GRAS SHOEBOX FLOAT
Growing up in New Orleans,
children of all ages anxiously wait for the coming
of the Mardi Gras season so we could build our
annual Mardi Gras floats. These are still today
the fondest remembered tradition to young and
old alike. No one actually knows when the tradition
first actually started. Many believe it's roots
come from the actual building of scale models
for the larger floats. Others say it was always
was a custom uniquely to the Crescent City and
the Carnival season that has spread around the
These floats are made using
a shoebox covered with aluminum foil first as
the base and decorated according to a given theme.
In this craft, an upside-down shoebox is the base
of a festive parade float. The lid of the shoebox
is the backdrop of the miniature float.
ShoeBox Floats Then and Now
A shoebox float is a small
replica of any large float that might appear in
a New Orleans Mardi Gras parade, Especially the
Krewe of Mid City since there huge floats were
in fact covered and decorated in Aluminum foil.
Many believe the parade was designed by that idea
as large shoeboxes for floats. The Krewe of Mid
City Parade began in 1933 organized by local Mid
City business men, The parade was actually the
first neighborhood parade in the history of Mardi
Gras not following the traditional routes of other
parades . Many in New Orleans still wonder what
came first the parade foil covered floats or the
mini home made shoebox floats.
Some local elementary schools
from the 1940's- 50's-60's often would line up
the floats and have a mini parade down the long
halls this is often the memory of those who still
cherish the mini float designs. After the annual
school parade the kids would take them home so
their parents would often use them as a table
centerpiece for a king cake party or place them
on their front steps or porches as a homemade
Mardi Gras decoration. The shoebox Mardi Gras
float tradition still keeps parading on even today
in the 21st century.
New Orleans Mardi Gras Shoebox Float Competitions
Many local groups, organizations
and schools hold annual Shoebox float Competitions.
Sometimes awarding prizes and honors to the winners.
The competitions usually draw hundreds of entries
because it is one of New Orleanians favorite holidays.
Floats are often displayed at schools and local
shopping centers, malls,Churches and hotels. Many
Mardi Gras New Orleans Krewes often solicit these
schools to make them as to be used as grand table
center pieces for their Masked balls often following
that years Parade theme.
The Krewe of Mid City at one time sponsored and
organized a Shoe box Float Competition that was
a traditional highlight to the carnival season.
The contest was open to all Kindergartners through
fifth-graders who attended public and private
local New Orleans Mid City Area schools each year.
The winning floats would receive the honor of
having their floats displayed proudly mounted
on the front and sides of the King's float and
paraded down the streets of New Orleans at Mardi
Gras. Usually 6- 7 floats would be chosen and
placed along the sides of the float, the overall
winner was placed in the center front spot of
Each school would have students make floats then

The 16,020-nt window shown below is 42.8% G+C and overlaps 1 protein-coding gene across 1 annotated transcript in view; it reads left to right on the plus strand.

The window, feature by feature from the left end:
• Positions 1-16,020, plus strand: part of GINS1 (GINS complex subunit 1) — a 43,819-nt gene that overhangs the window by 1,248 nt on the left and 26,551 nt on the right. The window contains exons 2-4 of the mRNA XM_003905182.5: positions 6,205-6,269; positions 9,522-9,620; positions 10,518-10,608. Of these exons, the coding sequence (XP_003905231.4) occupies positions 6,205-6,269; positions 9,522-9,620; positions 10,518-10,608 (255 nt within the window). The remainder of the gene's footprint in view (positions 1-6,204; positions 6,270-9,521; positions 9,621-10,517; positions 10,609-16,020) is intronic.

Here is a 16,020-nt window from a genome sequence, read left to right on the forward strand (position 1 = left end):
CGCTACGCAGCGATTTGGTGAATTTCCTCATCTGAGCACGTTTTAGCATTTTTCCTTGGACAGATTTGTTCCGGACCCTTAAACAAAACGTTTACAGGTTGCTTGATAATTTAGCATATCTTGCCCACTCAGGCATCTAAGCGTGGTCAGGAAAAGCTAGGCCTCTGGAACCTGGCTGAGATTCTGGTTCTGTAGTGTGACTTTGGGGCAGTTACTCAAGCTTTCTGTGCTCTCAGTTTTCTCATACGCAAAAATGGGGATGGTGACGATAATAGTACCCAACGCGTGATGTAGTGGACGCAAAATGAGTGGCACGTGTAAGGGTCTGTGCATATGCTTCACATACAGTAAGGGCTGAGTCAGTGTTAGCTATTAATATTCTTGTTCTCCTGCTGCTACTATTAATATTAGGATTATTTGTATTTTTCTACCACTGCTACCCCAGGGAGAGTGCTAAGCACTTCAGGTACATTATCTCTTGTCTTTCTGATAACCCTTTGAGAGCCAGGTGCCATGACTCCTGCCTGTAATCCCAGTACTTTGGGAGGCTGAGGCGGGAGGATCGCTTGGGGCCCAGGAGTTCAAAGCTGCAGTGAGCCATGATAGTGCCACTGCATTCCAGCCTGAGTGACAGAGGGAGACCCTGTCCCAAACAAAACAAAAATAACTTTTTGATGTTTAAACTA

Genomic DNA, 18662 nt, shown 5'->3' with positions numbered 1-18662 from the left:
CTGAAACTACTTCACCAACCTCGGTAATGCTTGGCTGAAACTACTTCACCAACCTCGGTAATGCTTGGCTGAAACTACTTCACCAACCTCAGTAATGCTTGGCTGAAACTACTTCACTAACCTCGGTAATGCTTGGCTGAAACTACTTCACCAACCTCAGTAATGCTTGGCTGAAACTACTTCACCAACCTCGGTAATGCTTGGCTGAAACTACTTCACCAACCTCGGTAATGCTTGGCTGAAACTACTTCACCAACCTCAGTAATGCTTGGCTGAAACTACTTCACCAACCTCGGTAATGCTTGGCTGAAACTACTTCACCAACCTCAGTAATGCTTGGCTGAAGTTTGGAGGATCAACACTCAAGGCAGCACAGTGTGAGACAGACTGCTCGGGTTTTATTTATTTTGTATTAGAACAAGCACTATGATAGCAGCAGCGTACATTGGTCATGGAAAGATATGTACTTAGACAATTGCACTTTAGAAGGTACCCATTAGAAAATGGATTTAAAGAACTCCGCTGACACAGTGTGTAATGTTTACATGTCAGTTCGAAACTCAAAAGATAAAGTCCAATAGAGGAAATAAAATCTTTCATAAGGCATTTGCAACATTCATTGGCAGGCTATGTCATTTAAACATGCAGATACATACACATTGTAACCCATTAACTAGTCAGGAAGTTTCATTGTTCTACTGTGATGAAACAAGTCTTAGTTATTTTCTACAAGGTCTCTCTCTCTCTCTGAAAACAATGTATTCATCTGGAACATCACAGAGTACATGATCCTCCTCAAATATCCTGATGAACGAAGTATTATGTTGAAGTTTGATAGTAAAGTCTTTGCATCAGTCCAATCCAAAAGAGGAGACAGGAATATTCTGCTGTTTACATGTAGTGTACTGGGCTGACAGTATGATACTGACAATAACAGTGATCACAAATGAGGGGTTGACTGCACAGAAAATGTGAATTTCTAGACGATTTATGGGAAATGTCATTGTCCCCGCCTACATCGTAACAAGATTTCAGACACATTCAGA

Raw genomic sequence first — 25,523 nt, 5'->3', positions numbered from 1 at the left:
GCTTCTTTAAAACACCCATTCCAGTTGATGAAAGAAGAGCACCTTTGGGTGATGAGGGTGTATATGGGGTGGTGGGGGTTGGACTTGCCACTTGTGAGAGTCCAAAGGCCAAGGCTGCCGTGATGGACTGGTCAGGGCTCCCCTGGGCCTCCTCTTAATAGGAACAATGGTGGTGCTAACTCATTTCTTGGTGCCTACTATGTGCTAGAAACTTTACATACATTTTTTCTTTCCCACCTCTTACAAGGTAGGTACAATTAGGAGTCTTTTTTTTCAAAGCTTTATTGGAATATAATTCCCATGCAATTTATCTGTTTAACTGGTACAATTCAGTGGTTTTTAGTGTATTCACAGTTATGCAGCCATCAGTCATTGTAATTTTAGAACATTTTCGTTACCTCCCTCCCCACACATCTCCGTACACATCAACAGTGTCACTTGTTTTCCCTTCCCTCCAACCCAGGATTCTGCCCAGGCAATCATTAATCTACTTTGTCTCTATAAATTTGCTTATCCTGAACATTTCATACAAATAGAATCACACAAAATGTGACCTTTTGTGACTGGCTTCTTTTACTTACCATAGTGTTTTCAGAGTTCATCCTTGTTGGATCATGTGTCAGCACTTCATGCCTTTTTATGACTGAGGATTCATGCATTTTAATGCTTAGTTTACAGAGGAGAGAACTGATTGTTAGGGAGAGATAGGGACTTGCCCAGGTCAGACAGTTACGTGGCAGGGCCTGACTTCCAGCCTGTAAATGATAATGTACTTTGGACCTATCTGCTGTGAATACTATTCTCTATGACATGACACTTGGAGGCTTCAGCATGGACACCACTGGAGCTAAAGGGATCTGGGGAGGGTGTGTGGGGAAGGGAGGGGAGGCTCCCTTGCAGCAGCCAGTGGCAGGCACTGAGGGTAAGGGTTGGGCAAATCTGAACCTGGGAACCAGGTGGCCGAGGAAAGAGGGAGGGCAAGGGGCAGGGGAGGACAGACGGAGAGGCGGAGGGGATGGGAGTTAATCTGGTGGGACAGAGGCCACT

they would judge the best from each school and
the finalist would then be judged by Krewe Of
Mid City's own Betty Ray Kern, Mid City's Float
Designer. The floats were judged on overall theme,
originality and aesthetic beauty. Float design
categories also included special effects and animated
design something that Mid city was known for.
How to make your own Mardi Gras Shoebox Float
Take your box and cover
both parts (the lid and the base) with the colored
foil wrapping paper or plain aluminum foil. Then,
flip the box over and attach
the lid to one side of the box using the stapler
or, a hot glue gun, or tape.
· Shoe box with lid
(one for each float you'll make)
· Glitter, tissue paper, construction paper,
aluminum foil, paint, paintbrushes, or other decorative
Step One: Pick a theme for
your float. or use an actual New Orleans Mardi
Gras Parades theme. Be creative when choosing
your theme. It could be anything you like your
favorite movie, political or current events or
even Mardi Gras as theme itself.
Shoe Box Float Themes
Usually decorations on Shoe
box floats followed simple themes from book report
stories, Movies, favorite television shows of
which represented story characters scenes and
events, to serious themes like "Just say
no to drugs", or "Hurricane Katrina
Recovery" or "The kingdom of make-believe!"
just as an example. These floats theme and design
are limited only by your own imagination and of
what you have on hand to decorate with.
Remember a Mardi Gras Float is rolling scenery
or just a background for the riders. Some floats
are castles others battlefields and places created
from the imagination of the float designer.
Step Two: Remove the lid
from the shoebox, turn the box upside down on
the table and glue the lid (so that it stands
up) to one end. Now your float will have a back.
Step Three: Decorate your
float using tinfoil, tissue paper, glitter, paint,
markers, and other materials. Toys and even Christmas
cards or pages out of story books. Get creative
and as they say think out of the box!
Some local New Orleans Artist
make elaborate mini Paper Mache' floats as special
collector items in French Quarter shops, often
sold as center pieces with a special place for
flowers to be placed. These floats are often seen
at conventions, weddings and parties with a Mardi